The fugitive air pollutant emission factors from relief valves, piping valves, open-ended piping lines or drains, piping flanges, sample connections, and seals on pump and compressor shafts are discussed and included the report EPA-458/R-95-017, "Protocol for Equipment Leak Emission Estimates" which is included in the Chapter 5 section of AP 42. That report includes the emission factors developed by the EPA for petroleum refineries and for the synthetic organic chemical industry (SOCMI).

In most cases, the emission factors in Chapter 5 are included for both uncontrolled conditions before emission reduction controls are implemented and controlled conditions after specified emission reduction methods are implemented.

Chapter 7 "Liquid Storage Tanks" is devoted to the methodology for calculating the emissions losses from the six basic tank designs used for organic liquid storage: fixed roof (vertical and horizontal), external floating roof, domed external (or covered) floating roof, internal floating roof, variable vapor space, and pressure (low and high). The methodology in Chapter 7 was developed by the American Petroleum Institute in collaboration with the EPA.

The EPA has developed a software program named "TANKS" which performs the Chapter 7 methodology for calculating emission losses from storage tanks. The program's installer file along with a user manual, and the source code are available on the Internet.

Chapters 5 and 7 discussed above are illustrative of the type of information contained in the other chapters of AP 42. It should also be noted that many of the fugitive emission factors in Chapter 5 and the emissions calculation methodology in Chapter 7 and the TANKS program also apply to many other industrial categories besides the petroleum industry.

Estimating Air Emissions associated with Fossil Fuels and Stored Materials

The only emissions monitored are those associated with the burning of fossil fuels and the storage of some materials which generate toxic emissions. kWh are not monitored for emissions, and the discussion in this section does not address electricity.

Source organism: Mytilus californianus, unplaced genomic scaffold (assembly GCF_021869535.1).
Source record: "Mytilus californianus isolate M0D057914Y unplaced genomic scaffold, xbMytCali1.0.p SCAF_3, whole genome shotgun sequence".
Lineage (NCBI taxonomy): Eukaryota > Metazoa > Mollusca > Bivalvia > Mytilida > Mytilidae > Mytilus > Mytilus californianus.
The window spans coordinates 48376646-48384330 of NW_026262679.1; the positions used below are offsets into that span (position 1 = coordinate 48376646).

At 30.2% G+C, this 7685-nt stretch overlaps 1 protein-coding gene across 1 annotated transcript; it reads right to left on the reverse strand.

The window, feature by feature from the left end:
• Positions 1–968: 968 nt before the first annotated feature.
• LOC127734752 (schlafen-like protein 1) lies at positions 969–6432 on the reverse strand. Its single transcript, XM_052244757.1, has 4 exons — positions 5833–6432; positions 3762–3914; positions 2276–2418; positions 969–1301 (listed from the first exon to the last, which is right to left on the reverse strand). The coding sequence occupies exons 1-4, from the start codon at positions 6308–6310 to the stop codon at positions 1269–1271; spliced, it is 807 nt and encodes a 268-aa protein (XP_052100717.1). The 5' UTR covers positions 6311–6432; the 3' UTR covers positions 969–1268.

There are three ways to monitor emissions of air contaminants:

* Annual or Biannual stack tests. This is a very expensive option.
* Continual Emissions Monitoring systems (CEM systems). This is also an expensive option.
* Parametric Monitoring, also known as AP42. This method converts fuel and electricity usage into emissions amounts using EPA emissions factors. This is the least expensive and most common method.
* The EPA usually will accept emissions data gathered using the AP42 method. However these emissions factors are averages and are based upon older less efficient equipment and may err on the high side. As a result some may choose alternative methods of tracking emissions. AP42 Emissions Factors for fossil fuels can be downloaded from the EPA website.

Estimating Air Emissions associated with Electricity Usage

The EPA does not offer AP42 factors that convert kWh into emissions. Although the generation of electricity is often associated with pollutants fouling the air, this is not always the case. Electricity generation using Nuclear, Solar, Wind and Hydro does not pollute the air at all. Depending upon the hour of the day, the electricity used by an office building may come from Coal and Natural Gas which foul the air, or Nuclear, Solar or Hydro, which do not.

There are a few lists of emissions factors that convert kWh into likely amounts of emissions. The Department of Energy offers emissions factors that convert electricity into emissions. However, the Leonardo Academy produced a more substantial list of emissions (CO2, VOCs, NOX, CO, SO2, PM10, Mercury, Cadmium and Lead) factors for the EPA in 1998, that Leonardo updates yearly using EPA Data. These emission factors are listed by State. Although there is no consensus on statewide emissions factors for electricity, reasonable estimates can be found using these factors.

From http://en.wikipedia.org/